Thursday, April 21, 2016

KM in WSH - leadership and a learning culture

Leadership and learning are indispensable to each other1

The good news is that it doesn’t take extra time for leaders to influence the culture of an organisation or project so that it is more supportive of learning and knowledge sharing. It’s more about being than doing, which is just as well, since leaders are always (almost) the busiest people in an organisation or project, the ones with the impossible diaries and the crippling email back-logs. It’s how leaders relate to their teams and colleagues that sets a culture. A leader who constantly asks questions, who reflects openly and publicly on their successes and challenges, who uses meeting times for collective reflection and conversations as much as operational agendas – wouldn’t we all want one of those!

The bad news is that it’s hard to write about leadership, Knowledge Management (KM) and culture without banalities and clichés. There is very little that is new: the principles of how leaders can support learning and knowledge sharing show through any study, whether it’s our recent KM review work with WaterAid or this recent piece about a USAID funded project in Uganda. But we’ve some good, practical examples of small changes that influenced behaviour from the Bill & Melinda Gates Foundation Building Demand for Sanitation (BDS)2  KM project. Below we discuss project and portfolio identity, describe how we addressed the issue of a learning culture and two ideas that were tested.

A band of projects on one funding line is not an identity!

We were surprised by our initial grantee survey finding that showed how little grantees saw or used each other as sources of information. But of course a Gates Foundation portfolio like the BDS isn’t an organisation, hardly even a coherent programme. It is rather a collection of funded initiatives addressing core development research questions. It is similar to many large collections of funded projects collected together by donors. These collections may be named by the funder and have a coherence in terms of budgets and timescales from the donor point of view. However, from the perspective of the recipient organisations, the funding is a contribution to their own programmes, derived from their own strategies. So there is not necessarily a sense of identity within the grantees, nor a sense that they are a community of practice within they can learn and share knowledge.

Communities of practice take time to develop, generally far longer than the 18 months of the BDS KM project. So from the outset we were clear that we would need to construct a set of activities that could prompt reflection and exchange within the grantees, support those over time and track what happened. And we were mindful of the fact that people talk about what matters to them. Another truism, but necessary to re-state since KM programs sometimes assume that people will talk about KM and how to improve it with the same enthusiasm as KM geeks. Our interest was in bringing to bear on WSH issues the specific collection of experience and capacity represented by the collection of BDS grantees in ways that would enable them to collectively explore and advance their common agenda, defined in the overall BDS framework. In later blogs we’ll describe the network animation, connection activities and ‘learning events’ that formed the core of this effort.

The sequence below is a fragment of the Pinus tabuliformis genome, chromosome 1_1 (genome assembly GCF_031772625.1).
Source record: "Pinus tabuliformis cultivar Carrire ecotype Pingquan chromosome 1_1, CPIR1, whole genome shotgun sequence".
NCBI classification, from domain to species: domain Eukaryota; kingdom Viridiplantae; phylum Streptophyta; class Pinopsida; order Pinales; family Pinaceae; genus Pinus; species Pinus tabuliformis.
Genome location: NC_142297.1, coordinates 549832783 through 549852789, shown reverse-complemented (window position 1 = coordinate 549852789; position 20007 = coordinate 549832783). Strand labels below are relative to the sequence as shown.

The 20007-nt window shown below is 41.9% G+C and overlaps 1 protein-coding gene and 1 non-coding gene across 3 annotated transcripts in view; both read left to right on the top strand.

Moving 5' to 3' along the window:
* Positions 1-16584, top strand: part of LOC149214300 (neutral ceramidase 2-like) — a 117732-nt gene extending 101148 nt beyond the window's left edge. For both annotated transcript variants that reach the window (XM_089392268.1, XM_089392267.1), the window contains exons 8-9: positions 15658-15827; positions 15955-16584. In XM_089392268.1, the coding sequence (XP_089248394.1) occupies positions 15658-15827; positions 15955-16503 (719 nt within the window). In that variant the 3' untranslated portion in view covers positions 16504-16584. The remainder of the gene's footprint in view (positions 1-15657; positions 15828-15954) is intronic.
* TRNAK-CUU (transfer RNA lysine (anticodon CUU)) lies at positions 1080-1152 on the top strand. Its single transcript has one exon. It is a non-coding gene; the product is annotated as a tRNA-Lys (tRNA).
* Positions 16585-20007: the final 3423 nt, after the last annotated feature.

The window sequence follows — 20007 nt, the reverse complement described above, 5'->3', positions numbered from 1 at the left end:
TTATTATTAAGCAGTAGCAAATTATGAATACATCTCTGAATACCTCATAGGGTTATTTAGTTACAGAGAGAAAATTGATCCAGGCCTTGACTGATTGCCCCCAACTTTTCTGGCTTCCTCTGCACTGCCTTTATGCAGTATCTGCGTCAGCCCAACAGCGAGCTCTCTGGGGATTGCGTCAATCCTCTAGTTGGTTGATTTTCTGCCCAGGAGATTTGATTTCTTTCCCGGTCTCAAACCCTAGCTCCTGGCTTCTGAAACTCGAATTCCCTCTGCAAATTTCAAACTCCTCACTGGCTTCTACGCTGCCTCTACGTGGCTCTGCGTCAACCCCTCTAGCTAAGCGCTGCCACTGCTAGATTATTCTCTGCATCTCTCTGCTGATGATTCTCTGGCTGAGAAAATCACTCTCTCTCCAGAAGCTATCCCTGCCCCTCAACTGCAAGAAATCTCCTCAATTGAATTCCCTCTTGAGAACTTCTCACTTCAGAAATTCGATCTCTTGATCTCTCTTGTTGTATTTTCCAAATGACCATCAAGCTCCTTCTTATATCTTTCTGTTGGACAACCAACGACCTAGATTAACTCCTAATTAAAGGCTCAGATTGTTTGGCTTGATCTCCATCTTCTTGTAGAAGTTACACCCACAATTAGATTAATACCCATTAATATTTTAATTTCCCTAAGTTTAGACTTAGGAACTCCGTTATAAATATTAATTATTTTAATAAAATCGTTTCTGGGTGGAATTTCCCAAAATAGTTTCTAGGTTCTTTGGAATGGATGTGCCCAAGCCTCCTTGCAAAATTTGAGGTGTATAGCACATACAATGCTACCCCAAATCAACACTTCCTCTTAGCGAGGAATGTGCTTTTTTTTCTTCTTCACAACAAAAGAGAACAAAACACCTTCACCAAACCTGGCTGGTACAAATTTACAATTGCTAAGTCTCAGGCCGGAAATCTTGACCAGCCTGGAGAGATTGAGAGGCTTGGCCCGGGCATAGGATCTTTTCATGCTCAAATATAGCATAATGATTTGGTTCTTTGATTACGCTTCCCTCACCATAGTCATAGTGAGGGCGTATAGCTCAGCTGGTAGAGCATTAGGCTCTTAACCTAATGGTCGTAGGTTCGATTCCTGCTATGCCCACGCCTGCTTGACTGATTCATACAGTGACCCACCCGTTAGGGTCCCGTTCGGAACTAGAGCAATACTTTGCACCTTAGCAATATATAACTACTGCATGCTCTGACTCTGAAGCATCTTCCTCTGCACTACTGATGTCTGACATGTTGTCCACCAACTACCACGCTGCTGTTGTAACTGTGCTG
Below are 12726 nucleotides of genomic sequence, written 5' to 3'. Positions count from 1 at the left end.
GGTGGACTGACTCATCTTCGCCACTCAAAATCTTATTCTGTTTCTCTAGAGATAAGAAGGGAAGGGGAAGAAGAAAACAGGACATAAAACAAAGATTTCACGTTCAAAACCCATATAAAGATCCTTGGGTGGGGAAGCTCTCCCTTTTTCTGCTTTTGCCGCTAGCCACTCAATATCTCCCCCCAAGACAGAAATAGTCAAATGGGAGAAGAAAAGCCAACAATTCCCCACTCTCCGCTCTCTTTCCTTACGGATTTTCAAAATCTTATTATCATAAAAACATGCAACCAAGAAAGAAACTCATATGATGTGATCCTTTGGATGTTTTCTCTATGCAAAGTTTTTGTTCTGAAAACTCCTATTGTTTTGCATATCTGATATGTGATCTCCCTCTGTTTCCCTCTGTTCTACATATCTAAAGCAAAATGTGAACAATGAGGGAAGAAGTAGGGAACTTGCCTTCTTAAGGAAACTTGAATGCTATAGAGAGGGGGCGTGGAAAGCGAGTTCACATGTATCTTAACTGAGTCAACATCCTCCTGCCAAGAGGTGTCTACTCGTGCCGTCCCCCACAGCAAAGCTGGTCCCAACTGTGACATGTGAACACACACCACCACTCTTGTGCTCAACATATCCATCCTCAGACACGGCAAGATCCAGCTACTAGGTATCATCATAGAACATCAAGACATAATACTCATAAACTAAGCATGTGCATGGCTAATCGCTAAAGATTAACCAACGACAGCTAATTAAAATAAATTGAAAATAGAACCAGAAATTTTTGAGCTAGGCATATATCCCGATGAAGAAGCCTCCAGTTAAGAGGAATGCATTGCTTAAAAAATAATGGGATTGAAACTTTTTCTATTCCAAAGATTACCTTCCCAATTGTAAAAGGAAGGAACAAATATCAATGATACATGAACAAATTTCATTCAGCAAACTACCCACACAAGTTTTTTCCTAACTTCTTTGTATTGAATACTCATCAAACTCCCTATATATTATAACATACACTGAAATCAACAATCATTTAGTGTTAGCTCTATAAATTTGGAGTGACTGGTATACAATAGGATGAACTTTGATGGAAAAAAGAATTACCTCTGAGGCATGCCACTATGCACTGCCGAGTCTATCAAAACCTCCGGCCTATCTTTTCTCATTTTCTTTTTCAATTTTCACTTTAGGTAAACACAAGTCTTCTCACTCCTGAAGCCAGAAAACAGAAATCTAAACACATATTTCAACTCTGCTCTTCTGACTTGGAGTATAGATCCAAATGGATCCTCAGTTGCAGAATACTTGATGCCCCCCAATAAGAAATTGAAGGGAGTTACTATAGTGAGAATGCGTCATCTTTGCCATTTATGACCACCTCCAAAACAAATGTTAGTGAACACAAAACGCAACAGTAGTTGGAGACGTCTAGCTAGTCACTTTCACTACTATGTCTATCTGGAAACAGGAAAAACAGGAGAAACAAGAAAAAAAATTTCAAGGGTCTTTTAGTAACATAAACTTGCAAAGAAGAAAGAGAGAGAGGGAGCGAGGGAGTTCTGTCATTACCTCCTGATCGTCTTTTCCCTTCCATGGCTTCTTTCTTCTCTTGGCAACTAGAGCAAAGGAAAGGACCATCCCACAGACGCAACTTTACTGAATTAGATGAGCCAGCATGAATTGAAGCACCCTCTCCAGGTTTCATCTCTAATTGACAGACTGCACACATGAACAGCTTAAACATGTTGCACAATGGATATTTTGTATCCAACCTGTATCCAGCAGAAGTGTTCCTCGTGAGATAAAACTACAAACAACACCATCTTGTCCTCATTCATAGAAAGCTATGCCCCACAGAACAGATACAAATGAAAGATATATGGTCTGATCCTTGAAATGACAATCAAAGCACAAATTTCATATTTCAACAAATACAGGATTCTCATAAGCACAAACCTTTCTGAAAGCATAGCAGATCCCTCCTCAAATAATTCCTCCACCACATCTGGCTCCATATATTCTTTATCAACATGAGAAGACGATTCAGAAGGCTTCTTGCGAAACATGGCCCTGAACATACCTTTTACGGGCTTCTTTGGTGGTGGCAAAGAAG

The best of all possible worlds

How the donor representative plays their leadership role in collections of funded programmes defines whether the collection coheres or remains a series of parallel activities. Our BDS KM plans included looking at how the BDS portfolio operated and how internal portfolio management processes could support improved KM. We described previously the activities within the Gates Foundation aimed at improving knowledge flows (KF). The KF team developed a draft of a Future State document listing indicators that would be present within an organisational culture in which Knowledge flowed easily and productively. We used this draft document as the way to structure conversations with Jan Willem Rosenboom, the Senior Project Officer responsible for the BDS portfolio, about internal processes and the role that he might be able to play in supporting the KM effort.  The target was to identify areas where changes in practice and behaviour could have impact, knowing that suggestions for extra work would be very difficult to fit into a packed schedule. Jan Willem was an active sponsor of the KM initiative and keen to experiment. Two ideas emerged immediately that are described below and were implemented over the next 15 months. Neither was radical, or involved significant extra time but both sign-posted intention and set a different tone for how people might behave with each other within the portfolio, focusing on learning and exchange rather than simply on the operational business.